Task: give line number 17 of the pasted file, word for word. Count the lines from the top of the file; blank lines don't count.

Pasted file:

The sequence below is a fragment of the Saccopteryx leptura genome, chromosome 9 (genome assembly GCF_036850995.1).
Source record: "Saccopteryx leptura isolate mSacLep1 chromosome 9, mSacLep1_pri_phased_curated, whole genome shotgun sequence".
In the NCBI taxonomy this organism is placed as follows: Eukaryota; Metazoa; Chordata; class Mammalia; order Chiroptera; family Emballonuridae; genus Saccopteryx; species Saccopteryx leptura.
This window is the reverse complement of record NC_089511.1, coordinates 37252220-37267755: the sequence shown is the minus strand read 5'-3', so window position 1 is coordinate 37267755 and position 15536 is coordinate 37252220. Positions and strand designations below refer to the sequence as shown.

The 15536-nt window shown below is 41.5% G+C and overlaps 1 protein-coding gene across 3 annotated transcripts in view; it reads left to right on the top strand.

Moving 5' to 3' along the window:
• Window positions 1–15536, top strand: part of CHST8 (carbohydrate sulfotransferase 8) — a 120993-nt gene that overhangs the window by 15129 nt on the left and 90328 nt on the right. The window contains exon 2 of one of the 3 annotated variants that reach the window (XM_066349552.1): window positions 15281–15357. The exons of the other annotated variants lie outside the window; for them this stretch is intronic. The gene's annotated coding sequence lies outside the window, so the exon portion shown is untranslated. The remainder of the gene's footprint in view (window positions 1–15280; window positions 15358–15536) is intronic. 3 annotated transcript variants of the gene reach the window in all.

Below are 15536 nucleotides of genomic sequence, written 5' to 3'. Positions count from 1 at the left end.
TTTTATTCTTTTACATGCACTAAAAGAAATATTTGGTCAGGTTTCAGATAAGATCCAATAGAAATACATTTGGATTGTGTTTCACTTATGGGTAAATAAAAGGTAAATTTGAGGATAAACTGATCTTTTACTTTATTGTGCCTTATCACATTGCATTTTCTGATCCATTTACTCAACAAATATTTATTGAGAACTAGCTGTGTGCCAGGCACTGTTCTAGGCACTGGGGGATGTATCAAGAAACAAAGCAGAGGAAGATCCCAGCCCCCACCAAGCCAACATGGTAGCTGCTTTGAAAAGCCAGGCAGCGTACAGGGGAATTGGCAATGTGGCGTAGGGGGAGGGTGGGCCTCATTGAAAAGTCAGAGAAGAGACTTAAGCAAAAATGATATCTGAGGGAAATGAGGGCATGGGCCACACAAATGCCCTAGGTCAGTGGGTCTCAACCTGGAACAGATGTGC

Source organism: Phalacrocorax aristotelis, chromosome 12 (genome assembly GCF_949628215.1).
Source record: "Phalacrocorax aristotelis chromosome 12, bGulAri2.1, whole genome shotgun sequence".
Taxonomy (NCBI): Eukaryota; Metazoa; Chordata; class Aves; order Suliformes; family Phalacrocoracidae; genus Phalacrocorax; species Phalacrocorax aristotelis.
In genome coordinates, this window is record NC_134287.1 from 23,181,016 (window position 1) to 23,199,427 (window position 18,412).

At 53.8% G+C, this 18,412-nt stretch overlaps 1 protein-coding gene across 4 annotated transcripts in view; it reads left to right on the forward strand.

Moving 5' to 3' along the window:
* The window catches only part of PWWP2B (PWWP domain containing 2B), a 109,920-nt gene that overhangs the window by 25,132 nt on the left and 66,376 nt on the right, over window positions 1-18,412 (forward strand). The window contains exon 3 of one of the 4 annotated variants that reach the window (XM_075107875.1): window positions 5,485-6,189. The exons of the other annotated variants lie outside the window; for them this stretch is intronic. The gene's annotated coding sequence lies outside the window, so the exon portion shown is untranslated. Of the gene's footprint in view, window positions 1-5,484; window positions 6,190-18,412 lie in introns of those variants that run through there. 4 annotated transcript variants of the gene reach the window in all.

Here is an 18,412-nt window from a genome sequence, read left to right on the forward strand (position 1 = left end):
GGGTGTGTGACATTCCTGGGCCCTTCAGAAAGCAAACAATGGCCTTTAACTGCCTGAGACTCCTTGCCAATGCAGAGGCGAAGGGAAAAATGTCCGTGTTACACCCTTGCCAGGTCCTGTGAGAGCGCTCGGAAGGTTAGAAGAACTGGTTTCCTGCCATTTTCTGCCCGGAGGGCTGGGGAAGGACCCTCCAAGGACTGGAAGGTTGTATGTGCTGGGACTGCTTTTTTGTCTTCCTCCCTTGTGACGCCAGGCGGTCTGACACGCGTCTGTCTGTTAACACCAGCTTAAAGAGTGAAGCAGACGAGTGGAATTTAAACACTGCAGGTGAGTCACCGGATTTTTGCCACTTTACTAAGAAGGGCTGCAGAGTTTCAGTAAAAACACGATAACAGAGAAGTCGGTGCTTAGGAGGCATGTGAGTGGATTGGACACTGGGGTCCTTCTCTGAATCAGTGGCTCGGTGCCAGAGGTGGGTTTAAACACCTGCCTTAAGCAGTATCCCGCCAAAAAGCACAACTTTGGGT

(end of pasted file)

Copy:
Here is an 18,412-nt window from a genome sequence, read left to right on the forward strand (position 1 = left end):